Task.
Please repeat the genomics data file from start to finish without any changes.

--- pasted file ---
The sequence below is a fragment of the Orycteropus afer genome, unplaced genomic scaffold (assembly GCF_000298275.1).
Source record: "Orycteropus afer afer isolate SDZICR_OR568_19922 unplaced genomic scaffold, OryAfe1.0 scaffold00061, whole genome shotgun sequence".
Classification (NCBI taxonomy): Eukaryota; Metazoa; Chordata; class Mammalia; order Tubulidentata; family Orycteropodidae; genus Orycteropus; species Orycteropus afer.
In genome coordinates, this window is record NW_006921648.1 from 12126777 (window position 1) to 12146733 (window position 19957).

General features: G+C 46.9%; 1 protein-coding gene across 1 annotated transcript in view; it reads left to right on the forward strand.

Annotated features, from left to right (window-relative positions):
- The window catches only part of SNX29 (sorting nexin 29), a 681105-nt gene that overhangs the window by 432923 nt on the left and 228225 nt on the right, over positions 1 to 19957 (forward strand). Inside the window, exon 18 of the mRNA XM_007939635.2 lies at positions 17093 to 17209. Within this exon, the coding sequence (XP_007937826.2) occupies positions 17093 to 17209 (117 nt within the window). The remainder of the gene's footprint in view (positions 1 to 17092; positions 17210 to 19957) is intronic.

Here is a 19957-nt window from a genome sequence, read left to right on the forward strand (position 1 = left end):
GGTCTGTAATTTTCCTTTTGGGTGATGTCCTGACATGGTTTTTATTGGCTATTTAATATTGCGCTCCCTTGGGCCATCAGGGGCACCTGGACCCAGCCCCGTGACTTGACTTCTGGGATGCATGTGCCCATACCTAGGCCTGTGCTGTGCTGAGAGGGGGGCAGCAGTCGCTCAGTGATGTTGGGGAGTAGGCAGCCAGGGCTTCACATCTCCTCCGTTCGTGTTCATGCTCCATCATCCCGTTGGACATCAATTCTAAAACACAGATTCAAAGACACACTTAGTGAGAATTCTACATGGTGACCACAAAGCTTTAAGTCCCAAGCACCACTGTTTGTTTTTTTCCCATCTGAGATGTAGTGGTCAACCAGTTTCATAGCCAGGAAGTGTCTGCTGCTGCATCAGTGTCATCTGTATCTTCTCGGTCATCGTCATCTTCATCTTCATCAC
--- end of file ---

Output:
The sequence below is a fragment of the Orycteropus afer genome, unplaced genomic scaffold (assembly GCF_000298275.1).
Source record: "Orycteropus afer afer isolate SDZICR_OR568_19922 unplaced genomic scaffold, OryAfe1.0 scaffold00061, whole genome shotgun sequence".
Classification (NCBI taxonomy): Eukaryota; Metazoa; Chordata; class Mammalia; order Tubulidentata; family Orycteropodidae; genus Orycteropus; species Orycteropus afer.
In genome coordinates, this window is record NW_006921648.1 from 12126777 (window position 1) to 12146733 (window position 19957).

General features: G+C 46.9%; 1 protein-coding gene across 1 annotated transcript in view; it reads left to right on the forward strand.

Annotated features, from left to right (window-relative positions):
- The window catches only part of SNX29 (sorting nexin 29), a 681105-nt gene that overhangs the window by 432923 nt on the left and 228225 nt on the right, over positions 1 to 19957 (forward strand). Inside the window, exon 18 of the mRNA XM_007939635.2 lies at positions 17093 to 17209. Within this exon, the coding sequence (XP_007937826.2) occupies positions 17093 to 17209 (117 nt within the window). The remainder of the gene's footprint in view (positions 1 to 17092; positions 17210 to 19957) is intronic.

Here is a 19957-nt window from a genome sequence, read left to right on the forward strand (position 1 = left end):
GGTCTGTAATTTTCCTTTTGGGTGATGTCCTGACATGGTTTTTATTGGCTATTTAATATTGCGCTCCCTTGGGCCATCAGGGGCACCTGGACCCAGCCCCGTGACTTGACTTCTGGGATGCATGTGCCCATACCTAGGCCTGTGCTGTGCTGAGAGGGGGGCAGCAGTCGCTCAGTGATGTTGGGGAGTAGGCAGCCAGGGCTTCACATCTCCTCCGTTCGTGTTCATGCTCCATCATCCCGTTGGACATCAATTCTAAAACACAGATTCAAAGACACACTTAGTGAGAATTCTACATGGTGACCACAAAGCTTTAAGTCCCAAGCACCACTGTTTGTTTTTTTCCCATCTGAGATGTAGTGGTCAACCAGTTTCATAGCCAGGAAGTGTCTGCTGCTGCATCAGTGTCATCTGTATCTTCTCGGTCATCGTCATCTTCATCTTCATCAC